EMCOR launches missing children initiative

HARTFORD, CONN. Connecticut Gov. M. Jodi Rell and Ernie Allen, president and CEO of the National Center for Missing and Exploited Children, joined EMCOR Group Chairman and CEO Frank T. MacInnis in late September to announce the launch of a threepronged national initiative to help find missing children across the country and promote child safety. More than 2,000 children every day in this country are

HARTFORD, CONN. — Connecticut Gov. M. Jodi Rell and Ernie Allen, president and CEO of the National Center for Missing and Exploited Children, joined EMCOR Group Chairman and CEO Frank T. MacInnis in late September to announce the launch of a threepronged national initiative to help find missing children across the country and promote child safety. More than 2,000 children every day in this country are reported to law enforcement as missing, according to NCMEC.

Under the program, EMCOR Group is "Taking KidSafety to the Street" by displaying NCMEC's posters of missing children on the back of EMCOR's fleet of more than 5,000 trucks and vans across the country, using them as moving billboards to increase public awareness of children reported as missing.

"EMCOR's vehicles that move daily from its 130 offices to 12,600 jobsites throughout the United States will cut a wide swath of increased awareness that we hope will exponentially increase the chances of finding missing children throughout the thousands of communities where we live and work," MacInnis said.

The vehicle posters have been designed by EMCOR so that photos of missing children and NCMEC's 24-hour nationwide hotline, 800/843-5678, are highly visible. Furthermore, the posters are tailored to six different geographic zones that encompass the entire country. New photos will be rotated in on a monthly basis.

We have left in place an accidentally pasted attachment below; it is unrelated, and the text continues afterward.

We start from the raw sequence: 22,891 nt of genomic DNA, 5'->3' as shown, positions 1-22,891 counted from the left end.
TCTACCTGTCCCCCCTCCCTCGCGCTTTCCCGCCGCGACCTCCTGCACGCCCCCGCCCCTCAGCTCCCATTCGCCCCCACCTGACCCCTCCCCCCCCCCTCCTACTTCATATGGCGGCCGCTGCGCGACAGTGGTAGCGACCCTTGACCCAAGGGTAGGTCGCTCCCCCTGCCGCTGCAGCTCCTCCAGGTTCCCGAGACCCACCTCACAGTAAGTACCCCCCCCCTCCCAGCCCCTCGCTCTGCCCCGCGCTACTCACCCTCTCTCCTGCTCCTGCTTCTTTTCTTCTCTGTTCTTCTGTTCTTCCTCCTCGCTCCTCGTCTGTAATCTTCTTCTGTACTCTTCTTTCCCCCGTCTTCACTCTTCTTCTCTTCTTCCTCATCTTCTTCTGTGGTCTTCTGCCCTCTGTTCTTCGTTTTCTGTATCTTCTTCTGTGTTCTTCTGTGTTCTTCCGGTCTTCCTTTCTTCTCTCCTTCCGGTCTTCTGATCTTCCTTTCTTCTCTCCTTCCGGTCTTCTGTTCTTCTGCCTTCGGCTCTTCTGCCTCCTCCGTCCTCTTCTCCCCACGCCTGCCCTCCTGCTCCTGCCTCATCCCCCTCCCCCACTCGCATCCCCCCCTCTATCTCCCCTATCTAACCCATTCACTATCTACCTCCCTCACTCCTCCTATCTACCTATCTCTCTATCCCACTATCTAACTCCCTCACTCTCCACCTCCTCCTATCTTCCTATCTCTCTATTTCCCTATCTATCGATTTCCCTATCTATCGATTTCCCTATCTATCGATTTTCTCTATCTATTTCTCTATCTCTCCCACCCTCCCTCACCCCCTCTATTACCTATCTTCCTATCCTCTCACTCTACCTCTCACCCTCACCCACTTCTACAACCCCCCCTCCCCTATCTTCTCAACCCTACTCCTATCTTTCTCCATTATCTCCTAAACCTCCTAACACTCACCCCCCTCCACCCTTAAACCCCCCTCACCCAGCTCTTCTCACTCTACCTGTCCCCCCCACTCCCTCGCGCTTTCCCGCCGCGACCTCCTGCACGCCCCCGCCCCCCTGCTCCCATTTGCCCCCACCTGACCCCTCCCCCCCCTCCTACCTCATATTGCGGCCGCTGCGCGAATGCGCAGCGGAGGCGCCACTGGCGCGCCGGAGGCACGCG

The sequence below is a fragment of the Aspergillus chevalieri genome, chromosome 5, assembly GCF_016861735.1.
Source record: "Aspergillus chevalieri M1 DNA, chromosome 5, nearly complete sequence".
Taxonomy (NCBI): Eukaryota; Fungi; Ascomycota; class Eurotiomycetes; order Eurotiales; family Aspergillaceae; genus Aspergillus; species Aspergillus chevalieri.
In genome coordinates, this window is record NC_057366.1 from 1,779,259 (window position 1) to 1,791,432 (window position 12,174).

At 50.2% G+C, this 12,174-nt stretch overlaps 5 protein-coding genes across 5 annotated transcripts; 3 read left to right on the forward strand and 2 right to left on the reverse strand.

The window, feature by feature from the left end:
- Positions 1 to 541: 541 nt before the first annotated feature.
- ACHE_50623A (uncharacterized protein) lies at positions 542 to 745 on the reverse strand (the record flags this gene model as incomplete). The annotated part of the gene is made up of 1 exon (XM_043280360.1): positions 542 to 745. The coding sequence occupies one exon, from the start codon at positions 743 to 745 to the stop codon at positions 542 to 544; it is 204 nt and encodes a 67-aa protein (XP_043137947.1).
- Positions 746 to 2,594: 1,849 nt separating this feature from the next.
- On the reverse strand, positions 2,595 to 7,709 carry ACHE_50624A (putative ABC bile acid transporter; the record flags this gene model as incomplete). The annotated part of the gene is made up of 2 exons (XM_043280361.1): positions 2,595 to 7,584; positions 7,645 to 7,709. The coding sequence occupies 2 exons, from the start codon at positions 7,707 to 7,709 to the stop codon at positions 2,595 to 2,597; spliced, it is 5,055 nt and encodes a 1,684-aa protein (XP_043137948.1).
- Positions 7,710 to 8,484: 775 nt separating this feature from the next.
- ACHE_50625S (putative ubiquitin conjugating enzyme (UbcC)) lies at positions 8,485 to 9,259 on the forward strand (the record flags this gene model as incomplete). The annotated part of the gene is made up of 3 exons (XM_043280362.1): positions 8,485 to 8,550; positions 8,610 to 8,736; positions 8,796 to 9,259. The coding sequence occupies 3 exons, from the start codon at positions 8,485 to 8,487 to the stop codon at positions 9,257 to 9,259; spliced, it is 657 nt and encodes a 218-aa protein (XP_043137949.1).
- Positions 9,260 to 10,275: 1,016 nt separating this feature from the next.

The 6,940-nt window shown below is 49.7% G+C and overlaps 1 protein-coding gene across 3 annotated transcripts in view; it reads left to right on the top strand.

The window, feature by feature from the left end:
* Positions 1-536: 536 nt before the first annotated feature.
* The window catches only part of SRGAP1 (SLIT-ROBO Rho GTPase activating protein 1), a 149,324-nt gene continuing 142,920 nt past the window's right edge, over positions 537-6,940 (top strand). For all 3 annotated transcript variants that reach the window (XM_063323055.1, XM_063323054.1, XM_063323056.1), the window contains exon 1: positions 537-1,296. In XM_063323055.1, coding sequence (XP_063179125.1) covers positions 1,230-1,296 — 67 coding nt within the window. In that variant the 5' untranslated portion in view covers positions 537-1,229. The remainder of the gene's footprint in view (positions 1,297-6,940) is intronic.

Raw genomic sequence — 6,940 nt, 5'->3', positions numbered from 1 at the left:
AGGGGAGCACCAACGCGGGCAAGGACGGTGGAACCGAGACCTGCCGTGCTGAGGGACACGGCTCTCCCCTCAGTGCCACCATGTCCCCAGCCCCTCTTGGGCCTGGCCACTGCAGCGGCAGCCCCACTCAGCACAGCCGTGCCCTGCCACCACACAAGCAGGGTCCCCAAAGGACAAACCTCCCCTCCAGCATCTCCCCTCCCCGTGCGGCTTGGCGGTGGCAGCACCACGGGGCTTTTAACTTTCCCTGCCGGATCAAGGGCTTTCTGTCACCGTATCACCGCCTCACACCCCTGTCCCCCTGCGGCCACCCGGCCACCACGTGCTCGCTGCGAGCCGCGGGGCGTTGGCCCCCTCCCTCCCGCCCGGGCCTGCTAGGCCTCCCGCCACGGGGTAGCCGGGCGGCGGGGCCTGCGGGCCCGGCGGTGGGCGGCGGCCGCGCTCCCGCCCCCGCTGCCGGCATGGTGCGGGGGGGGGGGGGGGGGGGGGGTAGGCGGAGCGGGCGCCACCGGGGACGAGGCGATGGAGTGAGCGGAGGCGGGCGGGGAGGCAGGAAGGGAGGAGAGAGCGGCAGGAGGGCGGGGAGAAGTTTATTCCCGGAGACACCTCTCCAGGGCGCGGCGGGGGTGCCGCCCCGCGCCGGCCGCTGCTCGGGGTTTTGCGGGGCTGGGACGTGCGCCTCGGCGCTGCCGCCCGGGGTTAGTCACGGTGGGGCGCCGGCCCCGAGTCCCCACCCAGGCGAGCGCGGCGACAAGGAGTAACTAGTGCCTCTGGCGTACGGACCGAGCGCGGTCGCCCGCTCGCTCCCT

The second prong of the program goes inside buildings and involves EMCOR's more than 2,000 facilities services personnel — who maintain hundreds of public and private facilities across the country — being trained to implement Code Adam. This program is activated when a child is first reported as missing within a facility and before the arrival of law enforcement personnel.

"Literally millions of people in urban and rural areas across the country frequent the facilities we maintain and see our trucks on the roads and at locations 24/7/365," MacInnis said. "We're at construction sites, retail outlets, airports and other transportation centers, hospitals, schools, museums and nearly every other conceivable location — places where missing kids and those who have seen them could be. This program is an in-thebuildings and on-the-streets solution that has great potential to make a very important difference."

As a third prong of its program, EMCOR continues its initiative online at www.emcorgroup.com/kidsafety. A special brochure created by EMCOR, "My Safety Tips," provides kids with NCMEC's rules for child safety and Internet safety tips as well as building safety tips. After reading these rules, either online or by printing them out in the form of a brochure or poster for their rooms, children are then invited to take "The KidSafety Challenge." A self-guided quiz, children are then offered the opportunity to conclude by printing out a "KidSafety Certificate" of accomplishment, which shows that they know the important ways to keep themselves safer in various situations.

EMCOR is also making these materials available to businesses across Connecticut and the country in order that organizations are aware of and encouraged to distribute this information to their employees and families.

The National Center for Missing and Exploited Children is a nonprofit organization that works in cooperation with the U.S. Department of Justice's Office of Juvenile Justice and Delinquency Prevention. Since it was established in 1984, NCMEC has assisted law enforcement with more than 116,000 cases, resulting in the recovery of more than 94,000 children.

For more information about NCMEC, call its toll-free, 24-hour hotline or visit www.missingkids.com